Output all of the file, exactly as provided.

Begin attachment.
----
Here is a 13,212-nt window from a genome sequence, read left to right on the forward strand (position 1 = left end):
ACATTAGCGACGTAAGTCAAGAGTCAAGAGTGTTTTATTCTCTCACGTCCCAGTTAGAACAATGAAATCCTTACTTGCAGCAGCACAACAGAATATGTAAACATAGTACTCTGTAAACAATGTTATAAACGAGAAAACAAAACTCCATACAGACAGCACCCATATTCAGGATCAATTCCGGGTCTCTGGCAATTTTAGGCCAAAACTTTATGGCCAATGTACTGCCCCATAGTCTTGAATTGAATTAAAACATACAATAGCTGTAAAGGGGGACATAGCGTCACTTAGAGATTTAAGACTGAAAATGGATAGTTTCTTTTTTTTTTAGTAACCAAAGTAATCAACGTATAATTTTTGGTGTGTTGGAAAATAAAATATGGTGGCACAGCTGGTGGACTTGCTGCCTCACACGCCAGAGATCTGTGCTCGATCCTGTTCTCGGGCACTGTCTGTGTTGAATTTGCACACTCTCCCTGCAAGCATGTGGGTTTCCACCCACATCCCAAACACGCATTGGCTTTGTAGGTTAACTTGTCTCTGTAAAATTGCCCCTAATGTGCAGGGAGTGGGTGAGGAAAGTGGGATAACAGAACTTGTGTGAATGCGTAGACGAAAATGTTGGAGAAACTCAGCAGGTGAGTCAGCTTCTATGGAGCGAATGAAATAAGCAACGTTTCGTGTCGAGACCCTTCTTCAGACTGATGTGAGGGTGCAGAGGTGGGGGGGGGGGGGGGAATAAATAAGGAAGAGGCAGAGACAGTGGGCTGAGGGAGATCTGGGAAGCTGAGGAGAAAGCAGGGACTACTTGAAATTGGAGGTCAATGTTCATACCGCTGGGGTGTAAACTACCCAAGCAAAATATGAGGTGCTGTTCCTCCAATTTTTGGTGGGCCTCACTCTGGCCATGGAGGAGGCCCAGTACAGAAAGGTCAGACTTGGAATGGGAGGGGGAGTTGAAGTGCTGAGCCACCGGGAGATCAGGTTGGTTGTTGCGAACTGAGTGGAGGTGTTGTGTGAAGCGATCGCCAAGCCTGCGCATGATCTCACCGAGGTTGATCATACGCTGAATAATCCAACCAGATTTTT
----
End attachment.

Here is a 13,212-nt window from a genome sequence, read left to right on the forward strand (position 1 = left end):
ACATTAGCGACGTAAGTCAAGAGTCAAGAGTGTTTTATTCTCTCACGTCCCAGTTAGAACAATGAAATCCTTACTTGCAGCAGCACAACAGAATATGTAAACATAGTACTCTGTAAACAATGTTATAAACGAGAAAACAAAACTCCATACAGACAGCACCCATATTCAGGATCAATTCCGGGTCTCTGGCAATTTTAGGCCAAAACTTTATGGCCAATGTACTGCCCCATAGTCTTGAATTGAATTAAAACATACAATAGCTGTAAAGGGGGACATAGCGTCACTTAGAGATTTAAGACTGAAAATGGATAGTTTCTTTTTTTTTTAGTAACCAAAGTAATCAACGTATAATTTTTGGTGTGTTGGAAAATAAAATATGGTGGCACAGCTGGTGGACTTGCTGCCTCACACGCCAGAGATCTGTGCTCGATCCTGTTCTCGGGCACTGTCTGTGTTGAATTTGCACACTCTCCCTGCAAGCATGTGGGTTTCCACCCACATCCCAAACACGCATTGGCTTTGTAGGTTAACTTGTCTCTGTAAAATTGCCCCTAATGTGCAGGGAGTGGGTGAGGAAAGTGGGATAACAGAACTTGTGTGAATGCGTAGACGAAAATGTTGGAGAAACTCAGCAGGTGAGTCAGCTTCTATGGAGCGAATGAAATAAGCAACGTTTCGTGTCGAGACCCTTCTTCAGACTGATGTGAGGGTGCAGAGGTGGGGGGGGGGGGGGGAATAAATAAGGAAGAGGCAGAGACAGTGGGCTGAGGGAGATCTGGGAAGCTGAGGAGAAAGCAGGGACTACTTGAAATTGGAGGTCAATGTTCATACCGCTGGGGTGTAAACTACCCAAGCAAAATATGAGGTGCTGTTCCTCCAATTTTTGGTGGGCCTCACTCTGGCCATGGAGGAGGCCCAGTACAGAAAGGTCAGACTTGGAATGGGAGGGGGAGTTGAAGTGCTGAGCCACCGGGAGATCAGGTTGGTTGTTGCGAACTGAGTGGAGGTGTTGTGTGAAGCGATCGCCAAGCCTGCGCATGATCTCACCGAGGTTGATCATACGCTGAATAATCCAACCAGATTTTT